He isn’t the true monster in this movie and neither is Frankenstein (played wonderfully by Collin Clive). Whales cast Ernest Thesiger as Doctor Pretorius, the true monster of this movie, a more ruthless and devil-like version of Frankenstein.
A memorable villain, Thesiger plays him gleefully manipulative and with great humor, a man willing to threaten and kidnap to get what he wants in his pursuit of power and glory.
The idea of the monster in the movie with flesh and blood is something that filmmaker Guillermo Del Toro would frequently visit in his own horror movies and Whale, while still making Karloff’s Monster frightening, seems to always believe in him as a victim. He allowed him to turn our hatred not towards the Monster but towards the real monster, Doctor Pretorius.
The Depths of Horror
The whole movie is loaded with subtextual layering. The film was called blasphemous in its time in Frankenstein’s evocations to God and faced trouble with censorship for its violence (the film was even rejected from some European countries).
Some film scholars have noted the religious and Christian imagery throughout the film. Film scholar Scott MacQueen called the Monster a “mockery of the divine.” Whale frames him as an almost inverse of Christ. He is raised from the dead and then crucified for it, destined by his creator to be feared and hated.
In a brilliant stroke of casting Elsa Lanchester plays both Mary Shelley in the film’s prologue and The Monster’s Mate, the one who would reject the Monster.
What does this say about creation? Is the film saying that creation is a reflection of one’s self? How much of ourselves becomes apart of our creation? The novel is all about the idea of creation and the dangers of playing god (The subtitle of the novel is The Modern Prometheus).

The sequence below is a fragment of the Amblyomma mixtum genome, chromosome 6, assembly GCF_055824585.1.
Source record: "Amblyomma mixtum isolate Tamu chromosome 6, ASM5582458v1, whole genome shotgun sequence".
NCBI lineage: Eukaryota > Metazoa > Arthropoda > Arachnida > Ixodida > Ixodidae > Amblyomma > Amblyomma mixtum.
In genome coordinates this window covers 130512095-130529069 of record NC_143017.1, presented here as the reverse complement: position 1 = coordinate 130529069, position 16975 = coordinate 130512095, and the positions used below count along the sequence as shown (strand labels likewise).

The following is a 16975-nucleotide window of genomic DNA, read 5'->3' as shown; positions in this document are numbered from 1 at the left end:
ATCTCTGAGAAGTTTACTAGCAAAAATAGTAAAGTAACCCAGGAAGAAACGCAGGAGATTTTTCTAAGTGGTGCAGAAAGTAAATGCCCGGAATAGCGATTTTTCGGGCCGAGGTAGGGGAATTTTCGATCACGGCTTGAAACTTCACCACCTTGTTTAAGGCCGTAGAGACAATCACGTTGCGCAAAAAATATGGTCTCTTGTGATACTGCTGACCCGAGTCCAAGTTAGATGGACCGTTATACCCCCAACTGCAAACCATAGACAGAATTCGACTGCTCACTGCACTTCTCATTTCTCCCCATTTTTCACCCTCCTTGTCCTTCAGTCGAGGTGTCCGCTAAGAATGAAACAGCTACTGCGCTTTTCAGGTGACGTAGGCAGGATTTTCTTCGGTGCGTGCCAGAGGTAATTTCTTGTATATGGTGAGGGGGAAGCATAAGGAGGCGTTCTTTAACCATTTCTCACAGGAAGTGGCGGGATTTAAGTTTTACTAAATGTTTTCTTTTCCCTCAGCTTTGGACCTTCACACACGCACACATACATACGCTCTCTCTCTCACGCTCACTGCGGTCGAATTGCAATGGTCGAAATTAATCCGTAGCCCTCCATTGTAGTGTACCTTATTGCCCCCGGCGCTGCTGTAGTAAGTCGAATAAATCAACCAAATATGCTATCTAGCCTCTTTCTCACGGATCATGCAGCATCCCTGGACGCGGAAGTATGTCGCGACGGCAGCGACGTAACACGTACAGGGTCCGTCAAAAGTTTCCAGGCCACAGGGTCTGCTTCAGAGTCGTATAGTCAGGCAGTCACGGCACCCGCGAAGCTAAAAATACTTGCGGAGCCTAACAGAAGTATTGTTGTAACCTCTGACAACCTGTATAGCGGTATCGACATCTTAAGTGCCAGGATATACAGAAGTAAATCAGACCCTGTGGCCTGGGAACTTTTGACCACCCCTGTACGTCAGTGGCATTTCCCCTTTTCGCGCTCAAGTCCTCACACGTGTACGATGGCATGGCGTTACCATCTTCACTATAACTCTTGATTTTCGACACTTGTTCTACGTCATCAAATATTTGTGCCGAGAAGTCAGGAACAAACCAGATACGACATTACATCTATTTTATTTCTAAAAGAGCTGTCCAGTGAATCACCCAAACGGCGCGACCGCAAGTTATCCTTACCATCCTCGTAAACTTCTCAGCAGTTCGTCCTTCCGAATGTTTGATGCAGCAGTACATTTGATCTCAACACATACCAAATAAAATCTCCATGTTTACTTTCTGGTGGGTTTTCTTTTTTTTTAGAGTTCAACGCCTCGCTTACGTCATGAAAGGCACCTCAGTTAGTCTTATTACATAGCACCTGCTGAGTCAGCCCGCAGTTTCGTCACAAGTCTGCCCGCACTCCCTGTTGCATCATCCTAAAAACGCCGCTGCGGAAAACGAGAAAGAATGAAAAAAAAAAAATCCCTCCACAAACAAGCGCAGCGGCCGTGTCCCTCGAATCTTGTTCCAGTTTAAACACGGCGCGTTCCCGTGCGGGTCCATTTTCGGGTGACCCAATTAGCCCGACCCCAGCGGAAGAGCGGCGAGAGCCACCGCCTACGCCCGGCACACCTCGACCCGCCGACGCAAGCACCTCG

The first movie does play into but doesn’t dive as deep as one would hope. Bride delves further into this idea asking large questions and leaving much up to interpretation.
In some ways, this question almost extends to Whale himself as many film scholars have attempted to put forth a Queer reading of the film in part of Whale’s sexuality. Although many of Whale’s friends railed against this reading of the film but this does present the idea that we are alive within our creations and maybe Whale himself imbued the film with parts of himself that he didn’t intend too? Placing Mary Shelley before the film’s opening allows us to ask, how much of Whale is in Bride?
We won’t know for sure but the film is open to a lot of interpretation because if art is an iceberg then Bride of Frankenstein has much ice hidden beneath the surface.
This movie brings it all–the horror, the comedy, the incredible set design and the wonderful cinematography from John J. Mescall, whose camera glides across the expressionistic set designs while his shadows elicit the horror and darker sides of us all (while Jack Pierce’s makeup designs take center stage again).
The Bride of Frankenstein does what the best sequels have done, enrich the characters, manage to be bold, and go in new directions and tell a story with as much, if not more, depth than the original. Whale might have believed he did everything he could with the idea in the first movie but he proved himself wrong. Bride of Frankenstein is a great film and the first great sequel in North American cinema.